1. The appeal is admissible.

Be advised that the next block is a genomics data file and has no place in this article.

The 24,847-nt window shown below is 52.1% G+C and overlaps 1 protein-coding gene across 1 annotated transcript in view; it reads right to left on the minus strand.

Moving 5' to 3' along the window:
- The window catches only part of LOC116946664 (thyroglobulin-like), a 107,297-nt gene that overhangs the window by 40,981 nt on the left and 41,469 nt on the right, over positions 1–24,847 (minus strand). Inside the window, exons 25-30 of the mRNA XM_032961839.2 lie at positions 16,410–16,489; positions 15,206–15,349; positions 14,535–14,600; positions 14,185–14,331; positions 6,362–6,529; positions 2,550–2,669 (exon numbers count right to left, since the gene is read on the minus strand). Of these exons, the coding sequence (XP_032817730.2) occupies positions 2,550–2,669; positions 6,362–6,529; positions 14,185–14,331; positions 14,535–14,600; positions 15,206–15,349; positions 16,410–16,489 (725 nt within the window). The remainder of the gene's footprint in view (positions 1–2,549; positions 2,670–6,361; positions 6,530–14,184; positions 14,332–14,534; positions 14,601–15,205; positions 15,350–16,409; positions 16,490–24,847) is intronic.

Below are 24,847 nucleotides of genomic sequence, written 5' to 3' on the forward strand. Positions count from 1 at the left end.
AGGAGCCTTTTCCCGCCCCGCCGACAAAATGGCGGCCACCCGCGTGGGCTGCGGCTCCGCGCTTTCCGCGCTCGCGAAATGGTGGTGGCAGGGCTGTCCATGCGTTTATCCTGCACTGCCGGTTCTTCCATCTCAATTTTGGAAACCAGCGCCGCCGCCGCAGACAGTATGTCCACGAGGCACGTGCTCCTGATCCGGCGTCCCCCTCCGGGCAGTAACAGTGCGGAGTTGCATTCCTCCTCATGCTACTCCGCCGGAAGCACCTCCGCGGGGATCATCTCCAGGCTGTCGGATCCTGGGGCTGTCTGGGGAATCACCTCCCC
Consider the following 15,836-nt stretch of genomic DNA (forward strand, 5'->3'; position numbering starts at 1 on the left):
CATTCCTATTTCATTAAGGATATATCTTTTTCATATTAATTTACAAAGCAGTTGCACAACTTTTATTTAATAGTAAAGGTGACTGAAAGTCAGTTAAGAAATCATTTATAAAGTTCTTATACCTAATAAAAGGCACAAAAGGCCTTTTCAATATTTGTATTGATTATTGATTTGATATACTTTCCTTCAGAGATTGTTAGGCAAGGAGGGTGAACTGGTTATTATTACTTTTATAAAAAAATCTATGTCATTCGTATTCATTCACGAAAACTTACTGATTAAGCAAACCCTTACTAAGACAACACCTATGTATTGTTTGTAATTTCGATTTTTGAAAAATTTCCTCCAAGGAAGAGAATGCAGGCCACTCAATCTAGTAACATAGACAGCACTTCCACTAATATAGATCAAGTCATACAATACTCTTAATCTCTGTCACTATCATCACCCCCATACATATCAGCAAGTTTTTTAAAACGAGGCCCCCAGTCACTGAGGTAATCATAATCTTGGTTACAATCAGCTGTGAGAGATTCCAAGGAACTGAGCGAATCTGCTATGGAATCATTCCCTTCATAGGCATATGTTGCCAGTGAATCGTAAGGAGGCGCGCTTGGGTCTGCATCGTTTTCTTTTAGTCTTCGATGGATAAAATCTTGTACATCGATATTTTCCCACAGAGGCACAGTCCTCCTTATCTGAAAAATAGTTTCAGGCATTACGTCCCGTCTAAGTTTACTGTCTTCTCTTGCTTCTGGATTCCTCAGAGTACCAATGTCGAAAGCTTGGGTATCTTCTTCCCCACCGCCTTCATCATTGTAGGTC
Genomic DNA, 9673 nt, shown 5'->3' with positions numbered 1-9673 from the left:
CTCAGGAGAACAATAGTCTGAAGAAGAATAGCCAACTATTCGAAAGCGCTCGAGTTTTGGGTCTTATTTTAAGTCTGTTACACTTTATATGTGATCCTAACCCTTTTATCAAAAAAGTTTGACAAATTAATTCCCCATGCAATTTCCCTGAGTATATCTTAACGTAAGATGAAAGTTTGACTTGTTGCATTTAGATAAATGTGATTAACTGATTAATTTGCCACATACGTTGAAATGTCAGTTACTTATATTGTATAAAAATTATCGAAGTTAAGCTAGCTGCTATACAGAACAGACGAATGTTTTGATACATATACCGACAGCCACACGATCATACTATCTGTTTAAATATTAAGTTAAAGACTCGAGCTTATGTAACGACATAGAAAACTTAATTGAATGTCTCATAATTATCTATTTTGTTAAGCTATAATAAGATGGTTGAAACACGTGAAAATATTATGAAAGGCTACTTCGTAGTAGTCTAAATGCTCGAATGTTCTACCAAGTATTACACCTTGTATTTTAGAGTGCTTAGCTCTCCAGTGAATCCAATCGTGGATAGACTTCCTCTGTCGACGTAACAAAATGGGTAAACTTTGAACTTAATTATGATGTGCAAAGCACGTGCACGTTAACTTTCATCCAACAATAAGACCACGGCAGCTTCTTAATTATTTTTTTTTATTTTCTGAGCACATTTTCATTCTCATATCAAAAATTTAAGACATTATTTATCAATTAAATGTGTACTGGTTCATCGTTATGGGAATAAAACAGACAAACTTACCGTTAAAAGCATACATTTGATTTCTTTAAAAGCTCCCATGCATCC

2. The objections raised by the Appellant based on D1 not representing the closest prior art are no sufficient reason for the impugned decision to be considered erroneous. In effect, for the assessment of inventive step any prior art document which provides a suitable or plausible starting point for the skilled person may be taken into account. D1 represents such a suitable starting point in the present case, given that it discloses "a control system for an automatic transmission including ... a brake which is engaged to prevent the vehicle moving backward and to thereby establish a hill-hold state in the speed change unit" (D1, column 1, line 65-column 2, line 4). Thus, it would be evident for the skilled person that the functions provided by the control system and method of D1 bear a very close relation to the object of the present invention, i.e. "to control a hill-hold brake in such a manner that unintentional movements of the vehicle on a slope are avoided and that the braking of the vehicle in connection with a temporary stop is smooth and not so abrupt" (EP-B, paragraph ). Hence, the skilled person would recognize that D1 actually discloses a method or a control system for controlling a hill hold brake, in the same way as does contested claim 1. Additionally, as it follows from claim 1 and from the parties' submissions (see points III, IV above; see also reasons hereinafter, point 3), it is undisputed that the control system of D1 comprises a substantial part of the claimed features and thus only a small number of modifications are required in order to arrive at the claimed subject-matter. For these reasons D1 indeed represents a suitable and plausible starting point for the assessment of inventive step, regardless of whether it represents "the" closest prior art in absolute terms.